Please be patient with them. Be more patient and loving than I have been myself. Hold on to the things you’ve always enjoyed doing with your black friends, and don’t let your anger with the Enemy turn into hatred for the many people (like their parents) who have fallen for his lies. I pray that you will be armed with the truth, but also the Wisdom for how to use it while interacting with your peers.

Don’t apologize for injustices that don’t actually exist–because that’s the same as lying. But don’t just throw up your hands and walk away if/when your friends become obsessed with color, either.

Because seeing those friendships fall apart isn’t what ANY of your parents really want….even if the things we’ve done with the best intentions have actually made that harder.”

12 thoughts on “To My White Children about Their Black Friends

    1. mrsmcmommy Post author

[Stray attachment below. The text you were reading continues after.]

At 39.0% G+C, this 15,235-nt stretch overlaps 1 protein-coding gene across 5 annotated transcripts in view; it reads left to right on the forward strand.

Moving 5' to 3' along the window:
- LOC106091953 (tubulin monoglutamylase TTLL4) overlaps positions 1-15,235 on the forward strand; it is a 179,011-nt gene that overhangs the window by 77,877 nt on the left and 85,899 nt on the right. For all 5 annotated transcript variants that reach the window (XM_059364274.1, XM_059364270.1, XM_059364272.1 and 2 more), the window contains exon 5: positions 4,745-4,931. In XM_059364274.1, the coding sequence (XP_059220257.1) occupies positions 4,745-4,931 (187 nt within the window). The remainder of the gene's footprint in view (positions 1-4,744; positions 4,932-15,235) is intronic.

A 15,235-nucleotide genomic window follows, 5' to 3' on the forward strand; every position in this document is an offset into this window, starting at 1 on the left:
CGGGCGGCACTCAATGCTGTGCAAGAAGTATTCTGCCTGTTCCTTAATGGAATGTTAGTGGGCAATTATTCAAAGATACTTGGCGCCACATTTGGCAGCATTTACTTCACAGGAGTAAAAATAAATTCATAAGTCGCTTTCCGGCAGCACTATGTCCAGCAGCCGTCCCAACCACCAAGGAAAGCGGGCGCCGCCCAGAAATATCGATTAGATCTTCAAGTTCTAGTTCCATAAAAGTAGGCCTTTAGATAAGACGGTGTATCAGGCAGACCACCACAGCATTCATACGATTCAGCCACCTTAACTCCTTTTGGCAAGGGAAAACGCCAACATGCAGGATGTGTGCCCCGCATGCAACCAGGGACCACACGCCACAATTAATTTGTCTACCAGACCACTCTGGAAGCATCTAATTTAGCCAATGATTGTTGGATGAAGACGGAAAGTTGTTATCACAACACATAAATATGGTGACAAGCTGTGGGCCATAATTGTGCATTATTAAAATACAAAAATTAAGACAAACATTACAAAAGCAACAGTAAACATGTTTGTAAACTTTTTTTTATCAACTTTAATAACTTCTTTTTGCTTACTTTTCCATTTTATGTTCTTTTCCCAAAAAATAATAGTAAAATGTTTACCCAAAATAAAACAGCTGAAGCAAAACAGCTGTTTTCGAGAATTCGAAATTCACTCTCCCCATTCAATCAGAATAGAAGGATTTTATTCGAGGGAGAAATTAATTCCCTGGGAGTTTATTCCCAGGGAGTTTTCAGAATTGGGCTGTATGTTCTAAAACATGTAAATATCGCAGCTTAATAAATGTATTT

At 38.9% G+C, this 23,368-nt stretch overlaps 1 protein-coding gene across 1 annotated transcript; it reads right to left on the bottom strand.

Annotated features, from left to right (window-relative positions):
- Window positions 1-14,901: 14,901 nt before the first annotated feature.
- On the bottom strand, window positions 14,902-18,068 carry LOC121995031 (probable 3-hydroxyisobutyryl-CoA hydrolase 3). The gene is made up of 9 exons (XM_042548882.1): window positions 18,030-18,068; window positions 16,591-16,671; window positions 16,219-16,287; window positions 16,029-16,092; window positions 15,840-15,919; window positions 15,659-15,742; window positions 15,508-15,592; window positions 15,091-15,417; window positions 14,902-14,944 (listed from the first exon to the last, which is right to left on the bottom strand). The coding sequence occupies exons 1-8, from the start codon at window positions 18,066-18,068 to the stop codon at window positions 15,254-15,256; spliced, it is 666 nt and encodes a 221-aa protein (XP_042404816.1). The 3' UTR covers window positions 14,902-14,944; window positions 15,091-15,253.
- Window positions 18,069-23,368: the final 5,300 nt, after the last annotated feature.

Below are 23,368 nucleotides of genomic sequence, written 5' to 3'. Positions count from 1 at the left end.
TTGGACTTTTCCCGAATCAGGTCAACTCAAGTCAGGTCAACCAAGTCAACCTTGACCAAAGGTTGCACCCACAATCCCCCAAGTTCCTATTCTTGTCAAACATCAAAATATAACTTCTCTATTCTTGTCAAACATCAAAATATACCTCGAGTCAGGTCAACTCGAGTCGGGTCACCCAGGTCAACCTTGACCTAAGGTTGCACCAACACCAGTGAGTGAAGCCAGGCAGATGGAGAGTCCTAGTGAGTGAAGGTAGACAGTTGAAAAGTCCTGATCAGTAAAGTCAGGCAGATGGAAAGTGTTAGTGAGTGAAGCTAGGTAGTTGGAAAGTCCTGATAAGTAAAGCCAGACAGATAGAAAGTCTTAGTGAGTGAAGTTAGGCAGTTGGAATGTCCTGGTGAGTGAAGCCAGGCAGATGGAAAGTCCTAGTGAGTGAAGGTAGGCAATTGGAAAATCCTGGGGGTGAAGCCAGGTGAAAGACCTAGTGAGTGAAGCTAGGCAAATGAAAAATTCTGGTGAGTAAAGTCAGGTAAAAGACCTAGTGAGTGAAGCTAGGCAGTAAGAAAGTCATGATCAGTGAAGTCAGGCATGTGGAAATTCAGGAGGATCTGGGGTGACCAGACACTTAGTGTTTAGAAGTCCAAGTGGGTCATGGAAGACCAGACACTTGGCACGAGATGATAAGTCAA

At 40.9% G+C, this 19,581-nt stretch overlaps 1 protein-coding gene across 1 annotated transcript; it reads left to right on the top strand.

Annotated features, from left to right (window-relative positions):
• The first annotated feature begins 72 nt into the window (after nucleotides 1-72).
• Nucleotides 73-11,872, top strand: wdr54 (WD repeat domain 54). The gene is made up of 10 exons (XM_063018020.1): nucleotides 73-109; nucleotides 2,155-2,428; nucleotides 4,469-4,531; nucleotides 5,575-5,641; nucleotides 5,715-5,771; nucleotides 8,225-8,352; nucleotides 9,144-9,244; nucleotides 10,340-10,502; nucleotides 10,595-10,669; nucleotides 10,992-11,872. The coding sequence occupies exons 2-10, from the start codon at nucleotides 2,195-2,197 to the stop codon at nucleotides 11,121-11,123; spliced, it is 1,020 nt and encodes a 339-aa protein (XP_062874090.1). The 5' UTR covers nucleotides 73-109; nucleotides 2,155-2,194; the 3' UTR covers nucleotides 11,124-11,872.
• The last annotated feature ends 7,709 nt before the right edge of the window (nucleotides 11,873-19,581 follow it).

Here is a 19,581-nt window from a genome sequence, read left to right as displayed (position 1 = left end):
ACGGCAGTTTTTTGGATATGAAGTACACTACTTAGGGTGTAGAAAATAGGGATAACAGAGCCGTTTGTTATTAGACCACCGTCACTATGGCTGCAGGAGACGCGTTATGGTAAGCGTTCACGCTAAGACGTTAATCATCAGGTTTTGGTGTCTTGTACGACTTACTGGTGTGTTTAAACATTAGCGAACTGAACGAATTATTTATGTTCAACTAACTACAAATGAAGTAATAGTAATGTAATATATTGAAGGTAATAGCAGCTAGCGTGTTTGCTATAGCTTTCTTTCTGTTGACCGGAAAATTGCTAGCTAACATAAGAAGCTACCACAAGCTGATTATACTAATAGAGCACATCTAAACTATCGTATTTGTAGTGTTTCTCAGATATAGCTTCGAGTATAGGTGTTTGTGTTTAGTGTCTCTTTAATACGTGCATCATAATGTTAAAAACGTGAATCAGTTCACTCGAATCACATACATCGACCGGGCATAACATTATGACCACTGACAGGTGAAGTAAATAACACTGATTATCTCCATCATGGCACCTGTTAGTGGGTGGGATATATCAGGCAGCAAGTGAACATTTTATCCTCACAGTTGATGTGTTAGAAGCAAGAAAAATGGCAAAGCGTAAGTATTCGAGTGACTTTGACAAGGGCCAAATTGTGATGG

I’m giving my children the race card-card, so they will hopefully not be blindsided when their black friends are coached by THEIR parents, and the relationship is in danger of suffering…

      Hopefully, the next generation will be able to overcome the racism that “white mothers with black children” seem to enjoy perpetuating…


  1. Katerina

    So are you saying racism isn’t real, and that black parents shouldn’t talk to their kids about racism? I’m not understanding exactly what point you’re trying to make. A child says a childish thing, and that means black parents turn their kids racist? Are you saying white parents don’t talk to their kids about race? I can confirm that many(most?) definitely do.


    1. mrsmcmommy Post author

      I’m saying that black parents shouldn’t tell their kids they are disadvantaged by their skin color, yes.

      There is absolutely no evidence that people struggle more often or more severely because of their skin color.